For example, just before he finishes his work on the creature, Victor states that if your study “has a tendency to weaken your affections, and to destroy your taste for those simple pleasures… that study is certainly unlawful,” (Shelley 56). At this point in his narrative, he understands that there should be a healthy mix of the domestic and pursuit of knowledge, but he throws in a hypothetical that complicates what he knows to be healthy, “if no man allowed any pursuit whatsoever to interfere with the tranquility of his domestic affections” (56) then, he concludes, many evils of famous nations would not have happened. But his actions of abandoning his own health and the company of others to complete his work communicates a disconnect between what he knows and what he
In Frankenstein, Victor asks Walton for a favor as he lies on his deathbed saying, “I asked you to undertake my unfinished work; and I renew this request now, when I am only induced by reason and virtue” (157). Shelley repeatedly uses the root word “un” in the words “undertake” and “unfinished”, as the root of both words means not, directly contradicting Victor’s claim that he is “only induced by reason and virtue”. Just as Satan is notorious for being deceptive, Victor also uses deception to his advantage in an attempt to convince Walton to carry out his revenge against the Creature after he dies. Victor’s trickery is very similar to Satan’s plan to tempt Adam and Eve into pursuing knowledge. He sneaks into the Garden of Eden disguised as a snake, a creature with a reputation for being notorious trickster who uses deceptive language to play tricks on humans.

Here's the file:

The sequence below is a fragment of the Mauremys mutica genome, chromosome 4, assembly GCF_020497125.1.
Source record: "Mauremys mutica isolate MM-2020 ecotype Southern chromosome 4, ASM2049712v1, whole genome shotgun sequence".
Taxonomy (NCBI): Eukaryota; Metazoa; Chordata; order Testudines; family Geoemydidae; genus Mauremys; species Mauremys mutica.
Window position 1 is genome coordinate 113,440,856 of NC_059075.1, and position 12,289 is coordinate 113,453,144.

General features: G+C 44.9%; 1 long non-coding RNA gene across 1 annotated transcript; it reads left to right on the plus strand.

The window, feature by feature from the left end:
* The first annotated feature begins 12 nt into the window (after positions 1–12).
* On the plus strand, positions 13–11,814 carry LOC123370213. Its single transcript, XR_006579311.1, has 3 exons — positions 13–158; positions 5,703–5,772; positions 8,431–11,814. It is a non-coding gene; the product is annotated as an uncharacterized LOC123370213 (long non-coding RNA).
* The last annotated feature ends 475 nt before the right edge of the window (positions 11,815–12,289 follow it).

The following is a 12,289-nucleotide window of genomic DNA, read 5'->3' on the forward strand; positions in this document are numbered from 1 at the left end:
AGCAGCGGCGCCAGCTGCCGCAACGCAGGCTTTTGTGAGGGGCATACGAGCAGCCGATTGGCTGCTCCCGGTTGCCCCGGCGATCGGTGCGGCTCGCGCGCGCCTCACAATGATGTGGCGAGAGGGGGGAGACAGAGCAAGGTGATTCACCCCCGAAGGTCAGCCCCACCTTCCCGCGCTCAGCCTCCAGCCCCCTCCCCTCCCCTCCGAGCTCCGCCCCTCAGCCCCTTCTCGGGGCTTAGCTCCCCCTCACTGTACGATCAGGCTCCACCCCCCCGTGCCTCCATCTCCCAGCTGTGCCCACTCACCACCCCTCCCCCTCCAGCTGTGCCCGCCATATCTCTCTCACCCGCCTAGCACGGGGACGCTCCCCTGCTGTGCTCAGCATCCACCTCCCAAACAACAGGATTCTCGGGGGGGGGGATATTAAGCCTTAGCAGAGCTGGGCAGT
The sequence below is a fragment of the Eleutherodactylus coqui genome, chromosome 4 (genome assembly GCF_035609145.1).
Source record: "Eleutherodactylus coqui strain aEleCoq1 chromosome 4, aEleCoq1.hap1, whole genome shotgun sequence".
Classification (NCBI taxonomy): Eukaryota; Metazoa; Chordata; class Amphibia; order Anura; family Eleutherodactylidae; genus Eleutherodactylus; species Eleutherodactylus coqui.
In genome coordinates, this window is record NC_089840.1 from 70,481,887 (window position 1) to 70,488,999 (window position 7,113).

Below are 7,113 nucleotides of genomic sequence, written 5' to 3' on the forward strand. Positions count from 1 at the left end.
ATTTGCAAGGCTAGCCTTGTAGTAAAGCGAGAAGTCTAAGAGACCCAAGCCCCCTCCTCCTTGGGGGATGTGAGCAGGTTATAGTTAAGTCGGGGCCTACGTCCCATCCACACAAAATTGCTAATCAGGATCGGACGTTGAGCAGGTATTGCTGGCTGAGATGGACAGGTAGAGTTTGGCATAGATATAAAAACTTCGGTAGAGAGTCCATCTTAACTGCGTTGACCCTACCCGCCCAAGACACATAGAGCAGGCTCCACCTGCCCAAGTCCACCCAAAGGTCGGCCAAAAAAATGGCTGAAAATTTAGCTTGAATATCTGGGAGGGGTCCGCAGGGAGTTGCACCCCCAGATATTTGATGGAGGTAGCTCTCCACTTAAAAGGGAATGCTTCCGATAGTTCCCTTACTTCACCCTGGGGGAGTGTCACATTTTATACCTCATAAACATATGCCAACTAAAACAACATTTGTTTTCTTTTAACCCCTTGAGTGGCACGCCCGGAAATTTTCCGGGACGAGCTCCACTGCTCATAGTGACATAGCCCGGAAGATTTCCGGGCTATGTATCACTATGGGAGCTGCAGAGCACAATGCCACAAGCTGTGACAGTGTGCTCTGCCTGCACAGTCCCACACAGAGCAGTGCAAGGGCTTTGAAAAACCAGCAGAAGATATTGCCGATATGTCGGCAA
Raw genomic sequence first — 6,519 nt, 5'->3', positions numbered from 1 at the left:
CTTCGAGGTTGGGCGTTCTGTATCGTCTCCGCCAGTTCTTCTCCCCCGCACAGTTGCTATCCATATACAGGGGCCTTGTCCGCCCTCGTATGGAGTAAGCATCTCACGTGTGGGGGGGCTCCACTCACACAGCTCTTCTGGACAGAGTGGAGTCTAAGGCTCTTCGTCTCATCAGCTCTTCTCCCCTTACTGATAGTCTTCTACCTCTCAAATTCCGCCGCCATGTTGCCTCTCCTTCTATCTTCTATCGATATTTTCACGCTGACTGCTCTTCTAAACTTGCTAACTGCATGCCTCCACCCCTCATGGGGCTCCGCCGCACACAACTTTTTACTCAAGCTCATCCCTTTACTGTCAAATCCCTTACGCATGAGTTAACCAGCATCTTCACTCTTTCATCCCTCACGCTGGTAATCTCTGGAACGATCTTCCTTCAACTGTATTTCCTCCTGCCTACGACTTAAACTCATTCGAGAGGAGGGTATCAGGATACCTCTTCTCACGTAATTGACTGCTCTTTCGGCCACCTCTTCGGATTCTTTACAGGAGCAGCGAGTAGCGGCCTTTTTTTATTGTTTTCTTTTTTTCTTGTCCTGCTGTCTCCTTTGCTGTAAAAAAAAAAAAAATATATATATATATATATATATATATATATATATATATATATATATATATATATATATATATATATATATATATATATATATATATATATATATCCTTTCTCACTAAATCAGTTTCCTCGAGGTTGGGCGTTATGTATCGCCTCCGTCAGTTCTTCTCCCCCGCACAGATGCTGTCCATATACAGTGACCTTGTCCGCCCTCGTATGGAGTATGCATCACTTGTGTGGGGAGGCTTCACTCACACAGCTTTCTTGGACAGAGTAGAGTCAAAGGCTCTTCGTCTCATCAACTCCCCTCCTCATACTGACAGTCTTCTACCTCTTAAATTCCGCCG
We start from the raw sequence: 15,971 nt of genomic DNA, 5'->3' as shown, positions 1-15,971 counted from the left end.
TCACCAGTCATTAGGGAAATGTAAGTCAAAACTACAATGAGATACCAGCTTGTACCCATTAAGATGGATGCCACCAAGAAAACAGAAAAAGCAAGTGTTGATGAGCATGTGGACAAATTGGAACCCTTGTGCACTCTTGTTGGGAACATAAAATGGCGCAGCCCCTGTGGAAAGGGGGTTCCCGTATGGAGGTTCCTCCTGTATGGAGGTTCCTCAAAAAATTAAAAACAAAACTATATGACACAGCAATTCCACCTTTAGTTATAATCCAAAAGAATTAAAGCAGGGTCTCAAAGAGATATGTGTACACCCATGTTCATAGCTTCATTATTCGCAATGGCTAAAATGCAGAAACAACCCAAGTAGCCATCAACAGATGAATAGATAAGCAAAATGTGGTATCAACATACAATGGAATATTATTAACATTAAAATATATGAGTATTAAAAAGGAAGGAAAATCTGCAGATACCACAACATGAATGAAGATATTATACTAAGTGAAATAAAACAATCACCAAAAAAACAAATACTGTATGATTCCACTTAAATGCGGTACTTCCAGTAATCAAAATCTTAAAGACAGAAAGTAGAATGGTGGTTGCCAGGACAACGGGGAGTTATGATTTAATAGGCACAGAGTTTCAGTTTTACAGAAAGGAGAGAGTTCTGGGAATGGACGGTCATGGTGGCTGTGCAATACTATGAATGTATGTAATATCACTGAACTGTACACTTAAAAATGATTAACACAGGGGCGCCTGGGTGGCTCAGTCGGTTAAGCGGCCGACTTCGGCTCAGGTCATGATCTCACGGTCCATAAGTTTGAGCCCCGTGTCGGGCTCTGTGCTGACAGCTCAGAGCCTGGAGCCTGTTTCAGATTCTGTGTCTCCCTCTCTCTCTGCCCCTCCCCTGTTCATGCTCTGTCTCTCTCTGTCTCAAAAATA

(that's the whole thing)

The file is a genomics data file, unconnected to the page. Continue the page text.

Rousseau’s perception of gender roles, mans inherently good nature, the study of sciences and amour-propre appear in Mary Shelley 's Frankenstein from her character portrayal. Shelley depicts the invention of a creature that defies scientific boundaries and whose presence shocks its creator. Since Victor refuses to understand what he created, he abandons the new found life out of utter confusion and shock. The creature lives and travels and eventually discovers other individuals that ultimately lead him to acquire a malicious nature. The creature assimilates with others corruption and Shelley utilizes this to show an individual 's power over one 's thoughts and views of themself.
And who is it who in fact enjoyed his solitude and seclusion from society? That would be none other than Victor Frankenstein himself. The disturbing reality that Victor is part god and part wild beast for his cruel actions towards his creation displays the evil that comes from a man when he removes himself from society. The Monster partially experiences these effects as well from his unwelcome seclusion from society when he is also slowly pulled back and forth between good and evil. Mary Shelley made no mistake in making this clear through her writing, however.
In her novel Mary Shelley explores the central ideas of rejection and abandonment, human nature, good and evil and revenge to support the conviction of Frankenstein’s responsibility in the novel and Frankenstein is a reflection of this. Shelley shows through positioning of characters within the stories that good and evil is not clear-cut and there are many moral grey areas. The readers are positioned to feel sympathy for the creature, especially since his yearnings for human contact could easily be their own. Which makes it all the more frightening when Victor and others treat him in such vile ways. Shelley uses the novel to explore human nature, Frankenstein wants the readers to see the creature as a monster however they don’t.